The different attacks can lead to different losses and risks, but both rely on attackers finding a way in, most frequently through a Web application flaw. In the latest Data Breach Investigations Report, for example, Verizon Business found that different classes of attacks on servers comprised the top four causes of data-breach incidents.
Despite the danger and fact that eliminating common Web application flaws is required by compliance regimes such as PCI-DSS, companies are still not patching their Web applications fast enough. Businesses that have the resources can find and close the holes in their custom Web applications, but most do not have enough developers to quickly patch vulnerabilities, says Dan Kuykendall, co-CEO and chief technology officer of NT OBJECTives, a vulnerability discovery firm.
"These companies end up being vulnerable for lengthy periods of time," he says.
In some industrial sectors, the average company takes months to fix Web flaws. Even the best companies typically take weeks to close security holes, according to a recent report from WhiteHat Security, a Web security firm. The four industrial sectors that handled vulnerabilities the quickest -- banking financial services, healthcare, and education -- required two to four weeks to fix flaws. While secure coding principles and vulnerability scanning technologies can help reduce software before production, companies still have to deal with an average of 13 serious Web flaws, the report found. The top vulnerability classes identified by the report included cross-site scripting, information leakage, content spoofing, and cross-site request forgery.
While Web applications firewalls, or WAFs, have been heralded as a fix -- a virtual patch to tide over companies until they actually fix code -- creating rules is not always straightforward and often gets put on the back burner. Automating the task and linking a scanner and a Web application firewall holds the promise of creating rules that are tailored to the actual vulnerabilities in the affected applications.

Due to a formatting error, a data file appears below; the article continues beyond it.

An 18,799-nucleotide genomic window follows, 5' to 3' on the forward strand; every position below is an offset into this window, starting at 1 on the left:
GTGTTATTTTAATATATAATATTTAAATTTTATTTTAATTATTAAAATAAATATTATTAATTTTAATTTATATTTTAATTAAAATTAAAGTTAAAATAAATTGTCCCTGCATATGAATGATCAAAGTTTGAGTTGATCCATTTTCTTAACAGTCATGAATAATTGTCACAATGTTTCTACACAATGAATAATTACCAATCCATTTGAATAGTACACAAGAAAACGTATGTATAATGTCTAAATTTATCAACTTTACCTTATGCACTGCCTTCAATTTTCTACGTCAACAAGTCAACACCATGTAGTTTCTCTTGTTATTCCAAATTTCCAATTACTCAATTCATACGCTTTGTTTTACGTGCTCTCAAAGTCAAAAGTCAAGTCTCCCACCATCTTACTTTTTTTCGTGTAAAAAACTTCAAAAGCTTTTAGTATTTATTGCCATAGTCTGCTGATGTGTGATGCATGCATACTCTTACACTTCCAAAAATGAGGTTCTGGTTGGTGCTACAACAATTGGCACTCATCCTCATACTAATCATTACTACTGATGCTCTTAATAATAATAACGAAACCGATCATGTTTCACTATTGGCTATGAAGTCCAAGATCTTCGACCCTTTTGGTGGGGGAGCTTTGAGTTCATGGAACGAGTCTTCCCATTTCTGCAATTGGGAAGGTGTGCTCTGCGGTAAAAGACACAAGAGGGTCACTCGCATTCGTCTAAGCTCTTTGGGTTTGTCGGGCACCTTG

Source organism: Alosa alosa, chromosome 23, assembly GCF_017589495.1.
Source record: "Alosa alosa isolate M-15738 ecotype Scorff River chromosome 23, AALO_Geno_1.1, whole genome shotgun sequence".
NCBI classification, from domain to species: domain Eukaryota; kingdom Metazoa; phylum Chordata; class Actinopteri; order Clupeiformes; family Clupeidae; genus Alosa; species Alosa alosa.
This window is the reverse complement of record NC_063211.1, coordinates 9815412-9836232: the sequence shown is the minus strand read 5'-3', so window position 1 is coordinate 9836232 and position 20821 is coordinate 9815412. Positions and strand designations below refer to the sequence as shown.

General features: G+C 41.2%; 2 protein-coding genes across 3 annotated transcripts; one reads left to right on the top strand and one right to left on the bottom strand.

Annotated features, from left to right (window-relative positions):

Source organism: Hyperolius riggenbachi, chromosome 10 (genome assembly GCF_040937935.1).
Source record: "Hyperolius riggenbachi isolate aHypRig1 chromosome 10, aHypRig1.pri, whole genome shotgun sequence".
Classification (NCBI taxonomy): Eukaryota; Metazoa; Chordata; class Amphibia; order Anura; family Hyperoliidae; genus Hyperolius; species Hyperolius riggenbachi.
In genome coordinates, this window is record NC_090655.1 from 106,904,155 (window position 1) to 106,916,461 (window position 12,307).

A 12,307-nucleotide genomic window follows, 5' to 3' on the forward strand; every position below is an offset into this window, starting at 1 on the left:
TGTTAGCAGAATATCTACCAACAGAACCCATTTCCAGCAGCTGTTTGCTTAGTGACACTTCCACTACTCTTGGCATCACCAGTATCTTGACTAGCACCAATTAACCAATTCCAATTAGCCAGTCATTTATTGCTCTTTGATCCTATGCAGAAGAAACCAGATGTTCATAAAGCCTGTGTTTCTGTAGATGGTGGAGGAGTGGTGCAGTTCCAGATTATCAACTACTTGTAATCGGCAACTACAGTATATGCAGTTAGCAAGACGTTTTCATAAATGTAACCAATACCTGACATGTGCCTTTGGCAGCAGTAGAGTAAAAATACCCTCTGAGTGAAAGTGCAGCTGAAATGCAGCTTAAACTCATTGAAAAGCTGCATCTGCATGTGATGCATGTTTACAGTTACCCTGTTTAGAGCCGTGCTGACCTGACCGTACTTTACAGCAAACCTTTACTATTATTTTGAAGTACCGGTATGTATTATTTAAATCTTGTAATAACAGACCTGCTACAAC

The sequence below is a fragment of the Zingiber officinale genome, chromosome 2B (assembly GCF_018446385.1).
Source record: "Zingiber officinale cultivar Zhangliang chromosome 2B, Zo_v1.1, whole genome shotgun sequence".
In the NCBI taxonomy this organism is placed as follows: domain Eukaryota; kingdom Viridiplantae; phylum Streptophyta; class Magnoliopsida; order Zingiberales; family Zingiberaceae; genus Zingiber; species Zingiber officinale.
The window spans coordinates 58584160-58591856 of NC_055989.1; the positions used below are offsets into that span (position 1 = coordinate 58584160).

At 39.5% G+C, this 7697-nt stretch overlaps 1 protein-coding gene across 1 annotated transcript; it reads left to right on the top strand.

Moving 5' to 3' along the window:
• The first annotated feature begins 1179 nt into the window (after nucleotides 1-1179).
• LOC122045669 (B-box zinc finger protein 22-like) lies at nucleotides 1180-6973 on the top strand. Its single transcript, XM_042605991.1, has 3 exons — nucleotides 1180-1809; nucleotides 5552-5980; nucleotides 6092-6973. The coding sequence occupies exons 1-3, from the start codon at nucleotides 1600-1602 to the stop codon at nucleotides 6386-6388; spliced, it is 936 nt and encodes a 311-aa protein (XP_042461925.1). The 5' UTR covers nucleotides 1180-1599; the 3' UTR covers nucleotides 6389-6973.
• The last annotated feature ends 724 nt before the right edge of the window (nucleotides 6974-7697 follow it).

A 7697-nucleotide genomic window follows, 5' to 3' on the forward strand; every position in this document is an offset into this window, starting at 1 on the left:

"The combination of a WAF with a vulnerability scanner is a powerful tool," says Rob Rachwald, director of security strategy for data-protection firm Imperva. "The way it works is that you hammer your application until you find everything that the scanner identifies as a vulnerability and block them."
Imperva, which counts a Web application firewall among its products, believe such appliances should be a no-brainer for any company that has valuable Web services. Like other vulnerability management products, a Web application firewall can buy a company valuable time until its IT teams get a chance to patch.
Earlier in October, NT OBJECTives announced its own rule generator that takes the results of the company's vulnerability scanner and creates "custom-fit" rules. The result is that companies can quickly deploy virtual patches for problems as they are discovered, as opposed to waiting weeks for a fix, says CTO Kuykendall.
Yet deploying rules -- especially automatically generated ones -- on a production server is not always quick. The process requires multiple layers of checks to catch errors, says Vincent Liu, a managing partner with security consulting firm Stach & Liu.'
"I don’t know any organization that willingly accepts automated rules being deployed without thorough manual review," Liu says. "In fact, it’s hard enough to get a manually developed WAF rule deployed."
While virtual patching is all well and good, setting schedules for fixing flaws quickly is still important, he says.
"WAFs are a band aid solution," Liu says. "Code fixes are the way to go, if you can get it done."
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